Energy efficiency is a vital issue for Australian Fisheries with the prawn trawling industry being marginally profitable given present fuel prices. Further increases in fuel prices will cause many prawn trawling operators to become commercially unviable. For prawn trawling operations, 60% of the fuel consumed is whilst trawling (FRDC 2006/229), and the netting of the trawls is responsible for 60-80% of the towing drag (FRDC 2005/239). The results of previous and on-going projects show that prawn gear modification possesses significant potential for drag reduction.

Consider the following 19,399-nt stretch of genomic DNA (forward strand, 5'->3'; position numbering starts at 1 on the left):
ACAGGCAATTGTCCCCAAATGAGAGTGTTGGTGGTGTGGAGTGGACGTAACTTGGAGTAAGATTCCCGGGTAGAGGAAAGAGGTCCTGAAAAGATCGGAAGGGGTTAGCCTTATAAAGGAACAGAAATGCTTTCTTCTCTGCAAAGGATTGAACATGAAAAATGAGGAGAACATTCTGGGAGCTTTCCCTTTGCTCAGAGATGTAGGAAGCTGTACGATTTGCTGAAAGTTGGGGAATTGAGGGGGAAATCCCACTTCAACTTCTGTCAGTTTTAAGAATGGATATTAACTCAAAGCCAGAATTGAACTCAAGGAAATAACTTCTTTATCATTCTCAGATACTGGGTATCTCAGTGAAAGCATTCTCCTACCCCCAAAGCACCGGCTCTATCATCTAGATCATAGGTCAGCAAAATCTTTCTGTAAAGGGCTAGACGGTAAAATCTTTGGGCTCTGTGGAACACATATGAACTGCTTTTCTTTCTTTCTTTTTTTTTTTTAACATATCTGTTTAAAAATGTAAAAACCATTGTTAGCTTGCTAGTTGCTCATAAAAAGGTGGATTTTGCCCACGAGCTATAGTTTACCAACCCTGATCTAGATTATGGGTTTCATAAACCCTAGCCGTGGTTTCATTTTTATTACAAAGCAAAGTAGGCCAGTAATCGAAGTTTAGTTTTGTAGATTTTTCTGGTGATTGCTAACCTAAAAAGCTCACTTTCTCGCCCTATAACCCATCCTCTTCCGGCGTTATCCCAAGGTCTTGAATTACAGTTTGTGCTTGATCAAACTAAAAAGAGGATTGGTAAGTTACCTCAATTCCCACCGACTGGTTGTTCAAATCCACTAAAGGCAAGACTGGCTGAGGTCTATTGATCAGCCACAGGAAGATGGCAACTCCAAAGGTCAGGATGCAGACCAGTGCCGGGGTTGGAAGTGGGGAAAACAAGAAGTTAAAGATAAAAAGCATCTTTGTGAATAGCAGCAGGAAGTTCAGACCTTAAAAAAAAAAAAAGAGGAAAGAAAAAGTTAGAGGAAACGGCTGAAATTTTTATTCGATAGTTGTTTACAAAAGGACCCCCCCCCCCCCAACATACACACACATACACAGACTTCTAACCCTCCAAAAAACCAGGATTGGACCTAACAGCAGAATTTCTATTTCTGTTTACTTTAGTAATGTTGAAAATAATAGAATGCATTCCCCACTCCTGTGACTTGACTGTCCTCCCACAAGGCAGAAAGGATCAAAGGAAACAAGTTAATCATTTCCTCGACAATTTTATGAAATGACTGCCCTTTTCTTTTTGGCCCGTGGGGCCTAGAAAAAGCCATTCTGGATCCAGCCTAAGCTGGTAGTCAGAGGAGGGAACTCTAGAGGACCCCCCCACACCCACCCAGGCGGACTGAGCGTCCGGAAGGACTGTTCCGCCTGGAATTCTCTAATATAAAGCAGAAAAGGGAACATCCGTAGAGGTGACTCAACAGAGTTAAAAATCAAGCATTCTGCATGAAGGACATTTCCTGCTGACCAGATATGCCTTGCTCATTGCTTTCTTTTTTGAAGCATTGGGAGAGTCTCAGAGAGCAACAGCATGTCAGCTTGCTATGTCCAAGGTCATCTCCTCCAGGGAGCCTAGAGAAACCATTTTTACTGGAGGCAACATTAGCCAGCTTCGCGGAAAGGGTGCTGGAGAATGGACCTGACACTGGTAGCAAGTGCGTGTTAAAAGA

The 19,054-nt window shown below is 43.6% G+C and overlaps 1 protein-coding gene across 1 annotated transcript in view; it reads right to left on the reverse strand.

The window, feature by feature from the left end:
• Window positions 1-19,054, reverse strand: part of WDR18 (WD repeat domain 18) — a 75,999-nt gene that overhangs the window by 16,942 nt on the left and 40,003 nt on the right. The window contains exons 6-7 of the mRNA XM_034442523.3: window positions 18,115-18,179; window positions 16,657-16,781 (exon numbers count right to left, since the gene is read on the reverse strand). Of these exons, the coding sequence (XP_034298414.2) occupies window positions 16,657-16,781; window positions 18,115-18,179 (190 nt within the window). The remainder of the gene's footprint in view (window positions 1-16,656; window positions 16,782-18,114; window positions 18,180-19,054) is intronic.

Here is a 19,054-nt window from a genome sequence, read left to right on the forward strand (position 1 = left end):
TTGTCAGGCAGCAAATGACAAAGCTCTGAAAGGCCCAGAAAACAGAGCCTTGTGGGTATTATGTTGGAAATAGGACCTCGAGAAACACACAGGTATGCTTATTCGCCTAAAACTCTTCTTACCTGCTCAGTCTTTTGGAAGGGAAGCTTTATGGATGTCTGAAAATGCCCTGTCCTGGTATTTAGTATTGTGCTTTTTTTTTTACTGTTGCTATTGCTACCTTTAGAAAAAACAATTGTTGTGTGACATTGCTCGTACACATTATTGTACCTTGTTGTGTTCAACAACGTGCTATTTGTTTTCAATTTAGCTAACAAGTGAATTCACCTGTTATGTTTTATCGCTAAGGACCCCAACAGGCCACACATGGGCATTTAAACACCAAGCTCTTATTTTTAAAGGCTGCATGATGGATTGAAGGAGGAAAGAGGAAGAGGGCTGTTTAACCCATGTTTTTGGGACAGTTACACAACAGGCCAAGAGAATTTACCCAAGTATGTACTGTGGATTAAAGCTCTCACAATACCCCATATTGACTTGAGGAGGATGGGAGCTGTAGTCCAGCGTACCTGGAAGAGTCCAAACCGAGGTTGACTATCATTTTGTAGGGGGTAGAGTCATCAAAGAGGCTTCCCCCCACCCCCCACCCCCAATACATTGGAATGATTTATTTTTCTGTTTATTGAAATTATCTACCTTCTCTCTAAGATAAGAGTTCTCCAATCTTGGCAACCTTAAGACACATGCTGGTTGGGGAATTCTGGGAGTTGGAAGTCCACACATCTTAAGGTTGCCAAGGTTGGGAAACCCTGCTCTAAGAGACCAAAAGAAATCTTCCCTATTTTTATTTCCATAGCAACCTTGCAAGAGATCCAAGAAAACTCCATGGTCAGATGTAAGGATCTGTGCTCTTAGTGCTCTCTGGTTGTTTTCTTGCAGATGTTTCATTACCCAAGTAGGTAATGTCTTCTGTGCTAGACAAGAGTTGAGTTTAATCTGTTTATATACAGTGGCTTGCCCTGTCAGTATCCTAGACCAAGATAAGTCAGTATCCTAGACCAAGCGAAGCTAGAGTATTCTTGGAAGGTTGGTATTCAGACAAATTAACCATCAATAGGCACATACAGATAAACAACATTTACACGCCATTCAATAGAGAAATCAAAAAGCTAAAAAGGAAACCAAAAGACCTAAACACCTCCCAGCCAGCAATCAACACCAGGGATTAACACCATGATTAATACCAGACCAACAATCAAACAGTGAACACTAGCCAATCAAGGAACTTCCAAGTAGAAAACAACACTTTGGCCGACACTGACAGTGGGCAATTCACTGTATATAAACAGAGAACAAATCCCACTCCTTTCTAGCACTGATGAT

Equally, it is important that prawn trawls produce “clean” catches with as little by-catch and benthic impact as possible. Devices to reduce by-catch and adverse benthic impact can however result in increased drag. Innovative design changes can therefore have conflicting outcomes. Resolution of this conflict, to establish trawl design principles that produce high performance with respect to flying shape and environmental impact is crucial to the future of the prawn trawling industry and is the challenge of the proposed project. The fundamental knowledge and methodologies established for prawn-trawling nets will also directly assist the process of optimising net drag for fish trawls to a significant extent.